The high street is dead, long live the high street!

The UK has a huge issue to deal with right now. No not the NHS. Not Europe. Not even the public debt crisis. It’s our high streets. As we all know, they are dying a slow painful death. Most of us would like to see them saved; however, when push comes to shove, we tend to put our sentiment to one side in favour of convenience. Instead we shop at the supermarkets. We shop online. And we shop in out-of-town retail parks. In doing so, we’re slowly but surely hammering the nails into the high street coffin. I’m not making a moral judgement; I’m one of them.

The powers that be have recruited Mary Portas to solve the problem. Yet every time another retail chain goes to the ground, the issue raises its head. It was discussed on BBC’s Question Time last night. The usual causes: megalomaniac supermarket chains, inner city parking charges and our increasing digital dependence. I’m not going to waste words and time by adding to this discussion. Instead I’d like to volunteer my take on the solution.

We cannot change this shift in retail behaviour. End of. We simply can’t. No amount of social media petitions; celebrity faces or reports to the Government is going to change it. The horse has not only bolted, it’s acquired a passport, made its way to the airport and somehow got through passport control. Who knows, perhaps in twenty years time retail parks may even suffer the same fate as high streets now – “ha, not laughing now are you eh, Metro Centre?!” Suddenly perhaps we’ll order everything online or on mobile device and it’ll be shipped direct from the depot?

Hopefully not. Life would be pretty dull. We don’t drink out anymore because it’s cheaper to stay in. We don’t shop any more because it’s easier to log on. We’ll become recluses! So let’s assume that everything moves progressively out of town. What do our small retailers do about it? You know, the ones we really like going to: little art shops; boutique clothes; those funny little shops that smell nice with scented candles and tranquil music, though we never actually buy anything.

Well if you can’t beat them – join them. That’s what they do. We want to use them – we really do. But they’re in a really inconvenient spot. Well move then! Go and set up shop next to the ones we’re not so keen on but we have no choice. One slight problem: we only need 250 square feet. The smallest unit on the retail park weighs in at a mighty 2,500 square feet. That’s a lot of scented candles to sell – and nobody buys them anyway.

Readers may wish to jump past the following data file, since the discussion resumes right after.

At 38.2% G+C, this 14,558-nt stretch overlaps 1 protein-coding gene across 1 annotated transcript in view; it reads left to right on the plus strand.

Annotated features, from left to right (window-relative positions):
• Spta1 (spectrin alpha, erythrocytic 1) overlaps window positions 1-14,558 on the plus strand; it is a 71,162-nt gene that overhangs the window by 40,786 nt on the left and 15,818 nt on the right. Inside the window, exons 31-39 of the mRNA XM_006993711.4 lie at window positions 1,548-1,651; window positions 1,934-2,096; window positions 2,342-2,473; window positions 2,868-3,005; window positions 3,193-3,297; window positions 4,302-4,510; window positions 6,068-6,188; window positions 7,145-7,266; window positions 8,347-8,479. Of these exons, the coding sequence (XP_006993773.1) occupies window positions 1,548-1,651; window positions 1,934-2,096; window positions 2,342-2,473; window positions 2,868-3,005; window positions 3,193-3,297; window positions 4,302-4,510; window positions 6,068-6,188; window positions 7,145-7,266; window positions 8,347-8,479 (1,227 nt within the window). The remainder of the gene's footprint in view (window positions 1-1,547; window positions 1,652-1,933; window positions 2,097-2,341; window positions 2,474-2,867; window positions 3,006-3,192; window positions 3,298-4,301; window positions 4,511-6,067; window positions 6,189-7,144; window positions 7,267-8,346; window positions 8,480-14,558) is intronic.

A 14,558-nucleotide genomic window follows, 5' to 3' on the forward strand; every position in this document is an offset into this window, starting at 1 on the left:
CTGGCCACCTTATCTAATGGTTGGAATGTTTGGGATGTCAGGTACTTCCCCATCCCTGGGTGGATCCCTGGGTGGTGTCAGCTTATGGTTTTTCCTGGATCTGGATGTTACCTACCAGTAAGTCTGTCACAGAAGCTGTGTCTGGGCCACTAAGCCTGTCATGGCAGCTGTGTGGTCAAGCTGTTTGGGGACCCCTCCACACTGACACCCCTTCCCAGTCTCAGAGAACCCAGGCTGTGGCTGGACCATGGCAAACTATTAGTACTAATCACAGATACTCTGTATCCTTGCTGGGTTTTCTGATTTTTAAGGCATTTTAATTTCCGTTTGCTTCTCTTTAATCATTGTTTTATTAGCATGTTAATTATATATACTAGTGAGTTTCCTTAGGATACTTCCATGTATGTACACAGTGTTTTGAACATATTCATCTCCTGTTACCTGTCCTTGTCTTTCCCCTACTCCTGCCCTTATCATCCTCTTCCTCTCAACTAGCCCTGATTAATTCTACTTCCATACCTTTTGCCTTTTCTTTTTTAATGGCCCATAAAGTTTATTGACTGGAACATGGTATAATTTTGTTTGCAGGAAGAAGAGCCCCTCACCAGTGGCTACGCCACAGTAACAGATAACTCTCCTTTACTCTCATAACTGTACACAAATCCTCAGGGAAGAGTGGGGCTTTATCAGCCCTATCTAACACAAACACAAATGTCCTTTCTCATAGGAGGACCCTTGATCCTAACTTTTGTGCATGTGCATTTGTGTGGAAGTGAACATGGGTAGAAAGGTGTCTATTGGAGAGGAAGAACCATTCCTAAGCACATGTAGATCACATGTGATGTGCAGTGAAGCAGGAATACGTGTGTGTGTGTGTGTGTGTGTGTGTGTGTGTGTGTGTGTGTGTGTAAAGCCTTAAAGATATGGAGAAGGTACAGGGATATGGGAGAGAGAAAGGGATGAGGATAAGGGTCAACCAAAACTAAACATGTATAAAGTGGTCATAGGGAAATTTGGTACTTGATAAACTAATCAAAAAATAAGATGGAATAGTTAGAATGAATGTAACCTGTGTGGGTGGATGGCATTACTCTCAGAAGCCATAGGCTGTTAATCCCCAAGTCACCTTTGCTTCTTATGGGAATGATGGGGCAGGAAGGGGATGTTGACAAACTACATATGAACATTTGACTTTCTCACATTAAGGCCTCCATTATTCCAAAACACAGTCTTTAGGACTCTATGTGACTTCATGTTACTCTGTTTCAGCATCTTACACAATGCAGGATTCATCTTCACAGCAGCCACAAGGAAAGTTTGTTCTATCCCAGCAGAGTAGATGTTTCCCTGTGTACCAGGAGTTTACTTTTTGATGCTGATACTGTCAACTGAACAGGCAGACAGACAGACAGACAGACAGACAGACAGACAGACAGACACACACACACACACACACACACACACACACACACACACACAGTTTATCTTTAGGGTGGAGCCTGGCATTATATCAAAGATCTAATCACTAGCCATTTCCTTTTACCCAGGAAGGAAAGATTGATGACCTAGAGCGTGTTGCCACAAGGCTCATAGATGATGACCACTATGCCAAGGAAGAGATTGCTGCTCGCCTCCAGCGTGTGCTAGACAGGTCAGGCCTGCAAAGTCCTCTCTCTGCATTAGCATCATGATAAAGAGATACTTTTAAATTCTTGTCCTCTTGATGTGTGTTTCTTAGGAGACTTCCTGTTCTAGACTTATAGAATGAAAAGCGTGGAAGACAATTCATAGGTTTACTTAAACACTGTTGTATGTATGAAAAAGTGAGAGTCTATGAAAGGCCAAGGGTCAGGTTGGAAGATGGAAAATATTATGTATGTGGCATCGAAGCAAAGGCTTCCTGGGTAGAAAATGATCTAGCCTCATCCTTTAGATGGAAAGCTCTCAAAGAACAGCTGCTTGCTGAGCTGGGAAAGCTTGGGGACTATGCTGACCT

That is a problem. However it’s the same problem faced by the art shop down the road. And his mate around the corner that sells quirky surf wear is in the same boat. Hang on a minute – what if we teamed up? Formed a kind of union. We could call it…I don’t know…”co-operative”. Then we walk over to Mr Retail Park owner and pay him his rent and outrageous deposit. Do you know that might just work! We could bring the hairdressers with us, the estate agents and the little hardware stores that sell really useful things you can’t find in the megalomaniacs.

And that’s it. You see I really think that would work. Because it’s working already – farmer’s markets are doing a roaring trade. They’re out of town – they’ve all come together and found that loads of people would rather shop there than at their local megalomaniacs. And the economies of scale mean it’s actually quite profitable thank you very much. It’s nothing new of course – we’ve been doing co-operative selling for longer than most of us have been alive.

And what of the high street? Well you know in some places in the UK, high streets are still doing OK. Typically, the historical towns that are easy on the eye survive quite well – buoyed by tourism. It’s the less salubrious towns that need to consider waving the white flag. Give it up and let the developers come in. Turn them into affordable studio apartments for all our youngsters that face a lifetime of living with Mum and Dad.

And in twenty years when the convenience of retails parks becomes no longer convenient? Well they’ve got twenty years to think of a solution for that one.

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